The situation in Russia at the beginning of 1917 was catastrophic. The food supply system had broken down and the populace in the large towns and cities was starving and freezing. The voices calling for a completely new ordering of society became ever louder. The autocratic rule of the Tsar was nearing its end.
The general discontent was expressed in the mass demonstrations of February 1917. When Tsar Nicholas II gave orders that the unrest should be brought to an end with all available means, the soldiers mutinied and refused to obey their firing orders, which led to the rapid fall of Tsarist rule. Contrary to the hopes of many Russians, the seizure of power by the constitutional middle-class parties under Prime Minister Alexander Kerensky did not bring changes in Russia’s alliance commitments. On the contrary, Russia remained at war, in spite of the general exhaustion and clear signs that the army was falling apart.
The bourgeois government found itself faced by increasing pressure from the workers’ and peasants’ councils (‘Soviets’). In order to destabilize the situation still further, the German military command notoriously had the leader of the radical Bolshevik party, Vladimir I. Lenin, returned to Russia from exile. Finally, Kerensky’s increasingly dictatorial regime was overthrown at the Bolshevik revolution of November 1917 (known as the ‘October Revolution’ on account of the different calendar used by the Orthodox).
However, the attempt to satisfy the general call for peace and national self-determination led to chaos and subsequently to a civil war.
The collapse of the Russian army, which finally capitulated on 17 December 1917, was an event of enormous importance for the course of the war. It brought the Central Powers huge territorial gains, as the Ukraine, the Baltic region and parts of the Caucasus were by now under the control of the German army.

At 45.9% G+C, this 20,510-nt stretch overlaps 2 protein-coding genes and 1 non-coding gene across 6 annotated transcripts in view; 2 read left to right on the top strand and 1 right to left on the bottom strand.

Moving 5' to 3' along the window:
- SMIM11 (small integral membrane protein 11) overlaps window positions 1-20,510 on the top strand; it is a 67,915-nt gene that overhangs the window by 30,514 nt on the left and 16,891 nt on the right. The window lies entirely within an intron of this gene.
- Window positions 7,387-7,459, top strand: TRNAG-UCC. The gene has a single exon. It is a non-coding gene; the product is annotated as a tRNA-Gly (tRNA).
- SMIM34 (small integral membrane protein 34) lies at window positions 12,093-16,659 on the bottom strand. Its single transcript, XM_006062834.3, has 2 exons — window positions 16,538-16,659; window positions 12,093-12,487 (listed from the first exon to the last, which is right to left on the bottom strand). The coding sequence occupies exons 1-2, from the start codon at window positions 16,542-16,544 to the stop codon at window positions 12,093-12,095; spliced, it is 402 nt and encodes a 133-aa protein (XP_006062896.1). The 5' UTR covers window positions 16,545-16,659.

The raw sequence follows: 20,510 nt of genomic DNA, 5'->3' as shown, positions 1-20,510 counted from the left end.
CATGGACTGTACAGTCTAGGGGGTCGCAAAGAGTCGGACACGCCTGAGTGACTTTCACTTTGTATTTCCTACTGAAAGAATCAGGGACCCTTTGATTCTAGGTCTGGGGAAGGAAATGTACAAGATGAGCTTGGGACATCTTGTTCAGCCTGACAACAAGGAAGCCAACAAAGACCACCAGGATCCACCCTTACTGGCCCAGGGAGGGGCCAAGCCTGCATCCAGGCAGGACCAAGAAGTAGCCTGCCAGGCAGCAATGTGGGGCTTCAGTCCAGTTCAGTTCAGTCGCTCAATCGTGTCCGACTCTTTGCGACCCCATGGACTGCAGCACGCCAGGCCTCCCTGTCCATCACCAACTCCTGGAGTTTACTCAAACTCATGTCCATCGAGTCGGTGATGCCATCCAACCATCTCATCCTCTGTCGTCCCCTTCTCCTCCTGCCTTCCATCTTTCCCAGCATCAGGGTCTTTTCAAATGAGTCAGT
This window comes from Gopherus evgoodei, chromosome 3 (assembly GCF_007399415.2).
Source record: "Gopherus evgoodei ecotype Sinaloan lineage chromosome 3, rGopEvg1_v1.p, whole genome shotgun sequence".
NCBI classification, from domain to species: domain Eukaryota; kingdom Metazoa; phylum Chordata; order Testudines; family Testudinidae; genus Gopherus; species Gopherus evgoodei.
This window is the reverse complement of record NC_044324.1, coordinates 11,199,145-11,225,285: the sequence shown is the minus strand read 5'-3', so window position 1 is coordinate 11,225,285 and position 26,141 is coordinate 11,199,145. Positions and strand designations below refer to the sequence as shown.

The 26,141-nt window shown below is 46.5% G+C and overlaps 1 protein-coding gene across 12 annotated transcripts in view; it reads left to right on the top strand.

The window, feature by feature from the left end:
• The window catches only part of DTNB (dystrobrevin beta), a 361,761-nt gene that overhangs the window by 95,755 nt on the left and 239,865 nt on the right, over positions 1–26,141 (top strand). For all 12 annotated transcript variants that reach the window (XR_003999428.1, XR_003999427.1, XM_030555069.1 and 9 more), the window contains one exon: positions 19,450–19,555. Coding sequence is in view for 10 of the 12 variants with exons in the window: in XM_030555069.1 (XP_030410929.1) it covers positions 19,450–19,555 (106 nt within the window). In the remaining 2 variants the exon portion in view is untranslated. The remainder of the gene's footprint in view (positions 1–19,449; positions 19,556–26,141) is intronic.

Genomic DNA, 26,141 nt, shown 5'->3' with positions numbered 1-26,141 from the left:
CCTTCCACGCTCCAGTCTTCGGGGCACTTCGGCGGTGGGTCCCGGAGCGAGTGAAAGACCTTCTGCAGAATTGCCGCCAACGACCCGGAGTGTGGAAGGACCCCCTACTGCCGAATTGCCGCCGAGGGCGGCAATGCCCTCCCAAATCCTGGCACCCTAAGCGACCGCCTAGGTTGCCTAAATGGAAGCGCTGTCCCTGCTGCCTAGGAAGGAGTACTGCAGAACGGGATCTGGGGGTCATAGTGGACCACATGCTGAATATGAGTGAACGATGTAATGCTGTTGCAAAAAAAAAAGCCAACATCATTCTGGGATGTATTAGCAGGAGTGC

For Germany, the peace of Brest-Litovsk concluded by Russia and the Central Powers in March 1918 meant that it was no longer fighting a war on two fronts. While peace was a necessity for the Bolshevik regime if it was to be able to consolidate its hold on power, the conditions dictated by Berlin were extremely severe. In addition to enormous reparation payments, Russia had to give up Poland and accept the secession of the Baltic, the Ukraine and Finland. Further areas of Russia occupied by the Central Powers were to remain under German control until the end of the war.
At first sight this meant a new high point in Germany’s territorial expansion. However, the ‘dictated peace of the German imperialists’ also provided the Bolsheviks with an ideal screen on which to project their uncompromising desire for peace. In spite of the high costs imposed on Russia, the peace of Brest-Litovsk was a great propaganda success that gave new life to revolutionary forces in a war-weary Europe. The Russian revolution became a threatening example of what failure on the part of the elites could lead to. Emperor Karl also became aware of what might happen to Austria-Hungary if he continued the policies that had been followed until then.
Translation: Peter John Nicholson
Bihl, Wolfdieter: Der Erste Weltkrieg 1914–1918. Chronik – Daten – Fakten, Wien/Köln/Weimar 2010
Hildermeier, Manfred: Die Russische Revolution 1905–1920 (4. Auflage), Frankfurt 1995
Hirschfeld, Gerhard/Krumeich, Gerd/Renz, Irina (Hrsg.): Enzyklopädie Erster Weltkrieg. Aktualisierte und erweiterte Studienausgabe, Paderborn/Wien [u.a.] 2009
Leidinger Hannes/Moritz, Verena: Der Erste Weltkrieg, Wien [u.a.] 2011
Rauchensteiner, Manfried: Der Erste Weltkrieg und das Ende der Habsburgermonarchie 1914–1918, Wien u. a. 2013
- The enthusiasm for the war
- ‘Brothers in arms’: Austria-Hungary and Germany as partners and allies
- Front lines – The course of the war 1914–16
- Italy enters the war
- The impact of the war on civilian society
- The accession of Emperor Karl
- The Sixtus Letters – Karl’s quest for a way out
- Karl’s bid for freedom
- The Russian Revolution and its consequences
- 1917 – The turning point